Imagine running a small business and being assessed a penalty by the IRS. Then imagine being told by the IRS that the only way to avoid the penalty is to commit a serious felony, laundering money. This Kafkaesque...
- The Tax Policy Blog
- New Jersey's Index Rank and Job Migration
New Jersey's Index Rank and Job Migration
The left-of-center ragamuffins at the New Jersey Policy Perspective today are gently pushing back against this morning's release of our 2013 State Business Tax Climate Index, in which New Jersey ranks as having the second-to-worst tax system in the country. They note that New Jersey is home to a number of corporate headquarters and claim that while it is losing population, it's losing it to other high-tech places, not Wyoming, South Dakota, or Nevada.
Generally, that's actually what is happening. This map shows aggregate state net migration in 2009. Income is moving to Montana (#1), Florida (#3), Wyoming (#4), and South Dakota (#7) -- all states that do well in the Index -- and away from New Jersey (#46).
Specifically for New Jersey, over the period 2001-10, they lost net migration to every state except New York and Michigan. (You can use our migration data tool to pull up the numbers.) Over that period, $21 million net in income went to Wyoming, $8 million net to South Dakota, and $258 million to Nevada. Nearer, more populous states grabbed more income, such as Pennsylvania ($2.5 billion), Virginia ($1 billion), Florida ($7 billion), and California ($1 billion), but NJPP is wrong when they say that people are leaving New Jersey for those Mountain West states and taking their income with them. Projections of future job growth, such as this one, are more in line with the Index map as well.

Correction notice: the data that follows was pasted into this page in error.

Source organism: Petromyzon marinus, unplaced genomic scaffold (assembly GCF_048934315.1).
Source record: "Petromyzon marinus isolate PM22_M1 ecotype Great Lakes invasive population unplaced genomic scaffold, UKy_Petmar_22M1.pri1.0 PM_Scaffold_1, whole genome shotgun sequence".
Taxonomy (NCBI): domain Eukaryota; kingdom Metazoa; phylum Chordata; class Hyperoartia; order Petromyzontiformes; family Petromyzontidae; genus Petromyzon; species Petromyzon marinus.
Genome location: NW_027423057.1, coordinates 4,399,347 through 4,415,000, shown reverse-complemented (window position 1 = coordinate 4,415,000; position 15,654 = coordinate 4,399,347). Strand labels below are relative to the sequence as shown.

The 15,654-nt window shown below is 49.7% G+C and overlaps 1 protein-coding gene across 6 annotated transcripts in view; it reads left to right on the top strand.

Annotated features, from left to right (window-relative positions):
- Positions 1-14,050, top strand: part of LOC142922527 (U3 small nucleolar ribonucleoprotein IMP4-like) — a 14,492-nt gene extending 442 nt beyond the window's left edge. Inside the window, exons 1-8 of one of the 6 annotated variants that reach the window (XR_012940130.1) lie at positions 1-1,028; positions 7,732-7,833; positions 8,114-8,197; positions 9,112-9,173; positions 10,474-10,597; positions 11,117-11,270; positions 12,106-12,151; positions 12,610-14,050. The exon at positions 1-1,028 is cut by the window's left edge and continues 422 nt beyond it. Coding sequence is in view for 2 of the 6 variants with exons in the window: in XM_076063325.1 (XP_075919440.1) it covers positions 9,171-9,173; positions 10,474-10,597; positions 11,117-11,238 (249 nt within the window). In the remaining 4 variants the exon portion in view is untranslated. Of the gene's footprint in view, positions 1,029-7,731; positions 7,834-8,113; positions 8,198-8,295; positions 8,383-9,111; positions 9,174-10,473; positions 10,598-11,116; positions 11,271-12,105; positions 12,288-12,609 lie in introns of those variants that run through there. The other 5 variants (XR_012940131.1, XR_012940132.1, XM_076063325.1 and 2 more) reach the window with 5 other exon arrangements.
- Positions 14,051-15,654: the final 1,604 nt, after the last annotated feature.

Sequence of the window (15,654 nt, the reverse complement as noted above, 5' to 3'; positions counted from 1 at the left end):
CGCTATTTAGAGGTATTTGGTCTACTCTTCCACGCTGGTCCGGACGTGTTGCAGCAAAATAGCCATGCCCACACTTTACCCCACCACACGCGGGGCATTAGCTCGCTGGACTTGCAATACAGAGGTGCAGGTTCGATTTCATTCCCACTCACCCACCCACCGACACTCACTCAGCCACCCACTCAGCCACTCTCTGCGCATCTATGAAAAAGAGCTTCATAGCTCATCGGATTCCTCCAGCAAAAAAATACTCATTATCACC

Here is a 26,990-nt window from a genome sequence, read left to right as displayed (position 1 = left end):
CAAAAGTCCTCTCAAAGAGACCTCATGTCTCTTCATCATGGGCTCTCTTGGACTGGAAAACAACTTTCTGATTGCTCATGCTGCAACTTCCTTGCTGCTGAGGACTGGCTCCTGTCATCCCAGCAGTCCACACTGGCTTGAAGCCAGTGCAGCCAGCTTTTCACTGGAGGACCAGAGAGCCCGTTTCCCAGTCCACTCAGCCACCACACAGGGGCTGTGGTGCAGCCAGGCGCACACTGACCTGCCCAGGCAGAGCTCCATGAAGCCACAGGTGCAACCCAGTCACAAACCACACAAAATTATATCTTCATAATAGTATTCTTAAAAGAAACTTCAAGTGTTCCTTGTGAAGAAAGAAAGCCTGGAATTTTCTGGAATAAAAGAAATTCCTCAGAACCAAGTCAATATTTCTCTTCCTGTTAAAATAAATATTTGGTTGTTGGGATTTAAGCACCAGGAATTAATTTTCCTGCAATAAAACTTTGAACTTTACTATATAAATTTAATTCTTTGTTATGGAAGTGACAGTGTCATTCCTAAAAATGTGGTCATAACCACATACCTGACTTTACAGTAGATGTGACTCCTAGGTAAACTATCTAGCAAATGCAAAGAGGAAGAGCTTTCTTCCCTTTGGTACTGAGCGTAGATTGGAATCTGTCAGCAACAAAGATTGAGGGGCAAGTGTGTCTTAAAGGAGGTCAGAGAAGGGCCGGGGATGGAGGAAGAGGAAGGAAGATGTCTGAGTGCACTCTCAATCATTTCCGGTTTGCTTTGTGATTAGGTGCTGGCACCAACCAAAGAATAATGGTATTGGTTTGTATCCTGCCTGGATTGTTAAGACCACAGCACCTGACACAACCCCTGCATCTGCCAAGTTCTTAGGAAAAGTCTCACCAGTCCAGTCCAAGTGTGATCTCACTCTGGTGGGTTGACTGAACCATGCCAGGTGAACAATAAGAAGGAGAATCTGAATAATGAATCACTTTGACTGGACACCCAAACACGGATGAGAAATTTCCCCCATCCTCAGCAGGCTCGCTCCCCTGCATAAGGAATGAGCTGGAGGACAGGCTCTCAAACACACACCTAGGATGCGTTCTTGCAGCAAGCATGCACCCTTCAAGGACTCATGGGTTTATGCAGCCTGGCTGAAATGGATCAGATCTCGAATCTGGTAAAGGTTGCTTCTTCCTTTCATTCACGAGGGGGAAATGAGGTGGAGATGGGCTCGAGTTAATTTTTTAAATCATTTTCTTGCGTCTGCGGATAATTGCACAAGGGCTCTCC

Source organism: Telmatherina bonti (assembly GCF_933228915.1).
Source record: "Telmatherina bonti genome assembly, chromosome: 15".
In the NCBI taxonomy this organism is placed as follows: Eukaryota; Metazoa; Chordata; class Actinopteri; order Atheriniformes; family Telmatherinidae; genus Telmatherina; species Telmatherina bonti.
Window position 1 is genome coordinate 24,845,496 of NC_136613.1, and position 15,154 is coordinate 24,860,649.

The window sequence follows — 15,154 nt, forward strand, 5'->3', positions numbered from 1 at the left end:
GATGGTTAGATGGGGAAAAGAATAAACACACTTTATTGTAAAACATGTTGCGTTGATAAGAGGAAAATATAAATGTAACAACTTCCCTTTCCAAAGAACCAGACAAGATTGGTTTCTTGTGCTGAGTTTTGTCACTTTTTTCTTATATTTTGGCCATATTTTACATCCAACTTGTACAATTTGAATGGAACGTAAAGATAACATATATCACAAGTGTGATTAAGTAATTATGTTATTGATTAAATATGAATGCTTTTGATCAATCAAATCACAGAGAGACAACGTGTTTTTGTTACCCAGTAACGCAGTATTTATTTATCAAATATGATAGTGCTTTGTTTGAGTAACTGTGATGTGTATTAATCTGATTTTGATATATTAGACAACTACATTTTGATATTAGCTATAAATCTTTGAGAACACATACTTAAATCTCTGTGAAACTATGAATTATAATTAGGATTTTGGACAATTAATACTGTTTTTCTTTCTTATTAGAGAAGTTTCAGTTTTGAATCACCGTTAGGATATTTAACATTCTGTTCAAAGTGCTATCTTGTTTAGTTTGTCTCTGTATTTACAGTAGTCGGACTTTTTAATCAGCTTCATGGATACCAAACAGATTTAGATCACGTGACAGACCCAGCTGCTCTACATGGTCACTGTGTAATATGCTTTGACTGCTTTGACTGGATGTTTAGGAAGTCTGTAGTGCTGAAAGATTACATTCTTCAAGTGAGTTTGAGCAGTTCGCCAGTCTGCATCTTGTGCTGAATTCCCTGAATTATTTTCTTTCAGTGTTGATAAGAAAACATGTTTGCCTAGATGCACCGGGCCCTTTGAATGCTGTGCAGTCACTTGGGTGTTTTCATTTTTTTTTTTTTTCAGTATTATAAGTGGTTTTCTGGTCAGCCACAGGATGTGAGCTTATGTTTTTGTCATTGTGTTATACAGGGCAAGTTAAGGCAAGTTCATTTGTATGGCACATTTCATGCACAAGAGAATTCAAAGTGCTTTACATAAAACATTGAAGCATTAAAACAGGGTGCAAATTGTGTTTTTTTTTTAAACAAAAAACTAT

Subscribe to the Tax Foundation Newsletter
We will never sell or share your information with third parties.
Join the Tax Foundation's fight for sound tax policy Go
About the Tax Policy Blog
The Tax Policy Blog is the official blog of the Tax Foundation, a non-partisan, non-profit research organization that has monitored tax policy at the federal, state and local levels since 1937. Our economists welcome your feedback. If you would like to send an e-mail to the author of a blog post, please click on that person's name to locate his or her e-mail address or visit our staff page here.